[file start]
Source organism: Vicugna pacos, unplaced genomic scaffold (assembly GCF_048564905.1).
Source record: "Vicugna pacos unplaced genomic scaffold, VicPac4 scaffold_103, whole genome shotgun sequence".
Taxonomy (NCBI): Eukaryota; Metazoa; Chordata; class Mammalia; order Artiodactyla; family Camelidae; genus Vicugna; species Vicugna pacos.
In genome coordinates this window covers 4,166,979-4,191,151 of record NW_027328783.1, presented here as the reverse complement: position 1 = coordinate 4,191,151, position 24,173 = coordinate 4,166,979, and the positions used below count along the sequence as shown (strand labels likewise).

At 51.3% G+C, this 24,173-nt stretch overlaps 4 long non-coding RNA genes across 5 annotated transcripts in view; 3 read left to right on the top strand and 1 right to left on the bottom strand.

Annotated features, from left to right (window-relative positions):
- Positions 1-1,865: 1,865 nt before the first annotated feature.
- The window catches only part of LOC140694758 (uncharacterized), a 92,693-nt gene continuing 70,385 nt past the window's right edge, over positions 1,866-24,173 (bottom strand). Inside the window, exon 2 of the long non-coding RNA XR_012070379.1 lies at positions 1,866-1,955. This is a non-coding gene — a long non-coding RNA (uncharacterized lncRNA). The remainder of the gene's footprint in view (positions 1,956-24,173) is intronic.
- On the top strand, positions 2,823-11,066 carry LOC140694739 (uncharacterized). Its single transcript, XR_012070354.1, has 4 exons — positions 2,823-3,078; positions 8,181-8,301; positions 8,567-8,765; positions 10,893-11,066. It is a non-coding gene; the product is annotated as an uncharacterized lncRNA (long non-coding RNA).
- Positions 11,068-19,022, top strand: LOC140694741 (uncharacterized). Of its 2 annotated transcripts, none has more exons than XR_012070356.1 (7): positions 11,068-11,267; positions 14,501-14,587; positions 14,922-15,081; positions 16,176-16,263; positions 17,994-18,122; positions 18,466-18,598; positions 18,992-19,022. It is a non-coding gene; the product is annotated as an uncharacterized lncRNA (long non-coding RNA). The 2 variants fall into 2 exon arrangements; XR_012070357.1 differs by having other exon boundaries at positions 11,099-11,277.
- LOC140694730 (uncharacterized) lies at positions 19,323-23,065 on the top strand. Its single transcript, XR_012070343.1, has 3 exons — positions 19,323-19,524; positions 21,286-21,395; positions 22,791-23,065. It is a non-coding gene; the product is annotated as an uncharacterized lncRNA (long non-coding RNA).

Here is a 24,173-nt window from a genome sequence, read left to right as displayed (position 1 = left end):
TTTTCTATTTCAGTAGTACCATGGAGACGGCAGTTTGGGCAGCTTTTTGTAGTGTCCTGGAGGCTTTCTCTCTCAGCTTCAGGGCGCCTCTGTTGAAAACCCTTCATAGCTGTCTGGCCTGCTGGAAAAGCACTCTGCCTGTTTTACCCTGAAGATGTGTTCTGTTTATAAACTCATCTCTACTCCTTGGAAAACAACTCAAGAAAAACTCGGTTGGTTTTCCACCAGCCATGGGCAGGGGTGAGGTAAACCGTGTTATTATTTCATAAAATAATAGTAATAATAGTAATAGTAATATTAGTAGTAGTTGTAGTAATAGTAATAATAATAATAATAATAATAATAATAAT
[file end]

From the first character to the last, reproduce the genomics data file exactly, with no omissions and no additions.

Source organism: Vicugna pacos, unplaced genomic scaffold (assembly GCF_048564905.1).
Source record: "Vicugna pacos unplaced genomic scaffold, VicPac4 scaffold_103, whole genome shotgun sequence".
Taxonomy (NCBI): Eukaryota; Metazoa; Chordata; class Mammalia; order Artiodactyla; family Camelidae; genus Vicugna; species Vicugna pacos.
In genome coordinates this window covers 4,166,979-4,191,151 of record NW_027328783.1, presented here as the reverse complement: position 1 = coordinate 4,191,151, position 24,173 = coordinate 4,166,979, and the positions used below count along the sequence as shown (strand labels likewise).

At 51.3% G+C, this 24,173-nt stretch overlaps 4 long non-coding RNA genes across 5 annotated transcripts in view; 3 read left to right on the top strand and 1 right to left on the bottom strand.

Annotated features, from left to right (window-relative positions):
- Positions 1-1,865: 1,865 nt before the first annotated feature.
- The window catches only part of LOC140694758 (uncharacterized), a 92,693-nt gene continuing 70,385 nt past the window's right edge, over positions 1,866-24,173 (bottom strand). Inside the window, exon 2 of the long non-coding RNA XR_012070379.1 lies at positions 1,866-1,955. This is a non-coding gene — a long non-coding RNA (uncharacterized lncRNA). The remainder of the gene's footprint in view (positions 1,956-24,173) is intronic.
- On the top strand, positions 2,823-11,066 carry LOC140694739 (uncharacterized). Its single transcript, XR_012070354.1, has 4 exons — positions 2,823-3,078; positions 8,181-8,301; positions 8,567-8,765; positions 10,893-11,066. It is a non-coding gene; the product is annotated as an uncharacterized lncRNA (long non-coding RNA).
- Positions 11,068-19,022, top strand: LOC140694741 (uncharacterized). Of its 2 annotated transcripts, none has more exons than XR_012070356.1 (7): positions 11,068-11,267; positions 14,501-14,587; positions 14,922-15,081; positions 16,176-16,263; positions 17,994-18,122; positions 18,466-18,598; positions 18,992-19,022. It is a non-coding gene; the product is annotated as an uncharacterized lncRNA (long non-coding RNA). The 2 variants fall into 2 exon arrangements; XR_012070357.1 differs by having other exon boundaries at positions 11,099-11,277.
- LOC140694730 (uncharacterized) lies at positions 19,323-23,065 on the top strand. Its single transcript, XR_012070343.1, has 3 exons — positions 19,323-19,524; positions 21,286-21,395; positions 22,791-23,065. It is a non-coding gene; the product is annotated as an uncharacterized lncRNA (long non-coding RNA).

Here is a 24,173-nt window from a genome sequence, read left to right as displayed (position 1 = left end):
TTTTCTATTTCAGTAGTACCATGGAGACGGCAGTTTGGGCAGCTTTTTGTAGTGTCCTGGAGGCTTTCTCTCTCAGCTTCAGGGCGCCTCTGTTGAAAACCCTTCATAGCTGTCTGGCCTGCTGGAAAAGCACTCTGCCTGTTTTACCCTGAAGATGTGTTCTGTTTATAAACTCATCTCTACTCCTTGGAAAACAACTCAAGAAAAACTCGGTTGGTTTTCCACCAGCCATGGGCAGGGGTGAGGTAAACCGTGTTATTATTTCATAAAATAATAGTAATAATAGTAATAGTAATATTAGTAGTAGTTGTAGTAATAGTAATAATAATAATAATAATAATAATAATAAT